The country now is split between two rival governments — the United Nations —recognized government based in Tripoli in the west, and an eastern administration backed by military strongman Khalifa Haftar.

UN: Derna Faces Threats of Disease Outbreaks

FILE — A man sits by the graves of flash-flood victims in Derna, Libya, Sept. 15, 2023.

DERNA — United Nations agencies warned Monday that Libya’s flood-stricken city of Derna, where thousands were killed a week ago, faces the threat of disease outbreaks that could bring a “second devastating crisis.”

U.N. agencies said the massive flash floods that struck Libya on Sept. 10 left over 30,000 residents of Derna traumatized, homeless and in need of clean water, food and basic supplies.

Rapidly rising waters burst two upstream river dams in the flood-stricken city, sending a late-night tidal wave crashing through the center of the coastal city and swept entire residential blocks into the Mediterranean.

Libyan authorities, local agencies and the World Health Organization, WHO, expressed concern "about the risk of disease outbreak, particularly from contaminated water and the lack of sanitation."

In a statement released Monday the U.N. Support Mission in Libya, UNSMIL, said it has sent nine teams in the North African nation to deliver aid and support those affected by the floods.

"The team continues to work to prevent diseases from taking hold and causing a second devastating crisis in the area," read the UNSMIL’s statement.

Other U.N. agencies, among them, UNICEF, UNHCR and WFP have been working in and around Derna for the past few days to help survivors.

UNSMIL said UNICEF teams delivered “medical kits to primary care services to support 15,000 people for three months,” while the UNHCR distributed supplies such as blankets, tarpaulins and kitchen equipment to 6,200 displaced families in the flood-stricken city and Benghazi.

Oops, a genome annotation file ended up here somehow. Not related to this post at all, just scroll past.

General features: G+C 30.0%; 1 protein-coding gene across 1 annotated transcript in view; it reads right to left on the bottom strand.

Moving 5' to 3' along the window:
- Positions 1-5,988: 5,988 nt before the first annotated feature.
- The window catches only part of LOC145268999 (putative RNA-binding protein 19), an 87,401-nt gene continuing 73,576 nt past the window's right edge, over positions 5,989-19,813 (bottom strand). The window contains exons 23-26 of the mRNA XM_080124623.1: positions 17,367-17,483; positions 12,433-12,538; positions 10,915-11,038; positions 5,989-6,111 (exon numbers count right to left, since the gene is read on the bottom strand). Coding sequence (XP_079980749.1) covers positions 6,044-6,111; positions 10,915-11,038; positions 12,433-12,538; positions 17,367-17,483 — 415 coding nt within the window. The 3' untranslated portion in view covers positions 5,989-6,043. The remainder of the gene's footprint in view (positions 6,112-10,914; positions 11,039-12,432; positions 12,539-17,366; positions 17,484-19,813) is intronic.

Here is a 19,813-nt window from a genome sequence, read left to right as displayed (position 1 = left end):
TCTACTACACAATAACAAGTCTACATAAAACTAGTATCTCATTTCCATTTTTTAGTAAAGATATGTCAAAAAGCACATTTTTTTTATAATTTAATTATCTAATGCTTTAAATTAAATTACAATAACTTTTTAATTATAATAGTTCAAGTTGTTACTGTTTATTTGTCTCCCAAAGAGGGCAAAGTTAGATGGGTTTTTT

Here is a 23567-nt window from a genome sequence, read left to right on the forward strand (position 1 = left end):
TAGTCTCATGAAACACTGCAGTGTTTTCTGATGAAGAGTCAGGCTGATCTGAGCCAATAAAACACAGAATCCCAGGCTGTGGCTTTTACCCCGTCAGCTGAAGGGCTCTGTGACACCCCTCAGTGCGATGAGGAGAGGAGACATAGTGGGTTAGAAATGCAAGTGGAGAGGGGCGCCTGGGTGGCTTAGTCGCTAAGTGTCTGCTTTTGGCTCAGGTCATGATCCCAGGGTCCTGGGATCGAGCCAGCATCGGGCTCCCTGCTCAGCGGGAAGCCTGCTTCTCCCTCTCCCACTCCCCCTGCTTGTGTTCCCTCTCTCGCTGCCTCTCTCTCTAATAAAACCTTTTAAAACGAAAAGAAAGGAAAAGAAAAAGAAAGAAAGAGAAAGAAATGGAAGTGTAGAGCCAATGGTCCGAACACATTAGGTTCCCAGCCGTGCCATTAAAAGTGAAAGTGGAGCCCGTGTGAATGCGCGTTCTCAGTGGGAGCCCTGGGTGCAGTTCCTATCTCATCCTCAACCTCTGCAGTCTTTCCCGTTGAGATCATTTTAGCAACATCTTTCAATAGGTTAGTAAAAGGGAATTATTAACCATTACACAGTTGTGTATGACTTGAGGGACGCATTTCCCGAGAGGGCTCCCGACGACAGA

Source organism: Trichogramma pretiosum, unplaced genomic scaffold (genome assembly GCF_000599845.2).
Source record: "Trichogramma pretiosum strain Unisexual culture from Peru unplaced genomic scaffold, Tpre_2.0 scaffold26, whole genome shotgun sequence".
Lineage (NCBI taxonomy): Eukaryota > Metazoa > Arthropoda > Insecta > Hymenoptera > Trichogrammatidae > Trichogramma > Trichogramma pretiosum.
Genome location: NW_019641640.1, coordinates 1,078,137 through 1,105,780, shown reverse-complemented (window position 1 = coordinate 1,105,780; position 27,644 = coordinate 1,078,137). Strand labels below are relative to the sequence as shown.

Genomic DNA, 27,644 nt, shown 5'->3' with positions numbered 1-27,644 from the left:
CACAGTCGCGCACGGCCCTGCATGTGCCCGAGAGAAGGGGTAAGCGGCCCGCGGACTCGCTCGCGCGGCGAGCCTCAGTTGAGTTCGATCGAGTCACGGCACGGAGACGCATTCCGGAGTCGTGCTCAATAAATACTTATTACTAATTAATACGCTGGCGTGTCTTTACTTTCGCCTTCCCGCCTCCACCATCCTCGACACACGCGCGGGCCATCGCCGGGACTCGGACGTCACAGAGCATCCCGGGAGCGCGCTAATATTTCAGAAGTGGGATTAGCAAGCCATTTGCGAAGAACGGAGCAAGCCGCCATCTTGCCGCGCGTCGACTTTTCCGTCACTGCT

Last week, the U.N. launched an aid appeal for more than $71 million for the emergency response in Derna and other parts of eastern Libya.

Libya Investigates Collapse of Dams After Deadly Flood

FILE - A handout picture provided by Tunisia's National Office of Civil Protection on September 15, 2023, shows members of its emergency teams assisting in relief work in Libya's city of Derna in the aftermath of a devastating flood.

DERNA, LIBYA — Libyan authorities have opened an investigation into the collapse of two dams that caused a devastating flood in a coastal city as rescue teams searched for bodies on Saturday, nearly a week after the deluge killed more than 11,000 people.

Heavy rains caused by Mediterranean storm Daniel caused deadly flooding across eastern Libya last weekend. The floods overwhelmed two dams, sending a wall of water several meters high through the center of Derna, destroying entire neighborhoods and sweeping people out to sea.

More than 10,000 people are missing, according to the Libyan Red Crescent. Six days on, searchers are still digging through mud and hollowed-out buildings, looking for bodies and possible survivors. The Red Crescent has confirmed 11,300 deaths so far.

Claire Nicolet, who heads the emergencies department of the Doctors Without Borders aid group, said that rescuers found “a lot of bodies” on Friday and were still searching.

“It was a big number ... the sea is still ejecting lots of dead bodies unfortunately,” she told The Associated Press.

She said major aid efforts were still needed, including urgent psychological support for those who lost their families. She said the burial of bodies is still a significant challenge, despite some progress in coordinating search and rescue efforts and the distribution of aid.

Authorities and aid groups have voiced concern about the spread of waterborne diseases and shifting of explosive ordnance from Libya's recent conflicts.

Haider al-Saeih, head of Libya’s center for combating diseases, said in televised comments Saturday that at least 150 people had suffered from diarrhea after drinking contaminated water in Derna. He urged residents to only drink bottled water, which is being shipped in as part of relief efforts.

Libya's General Prosecutor, al-Sediq al-Sour, said that prosecutors would investigate the collapse of the two dams, which were built in the 1970s, as well as the allocation of maintenance funds. He said prosecutors would investigate local authorities in the city, as well as previous governments.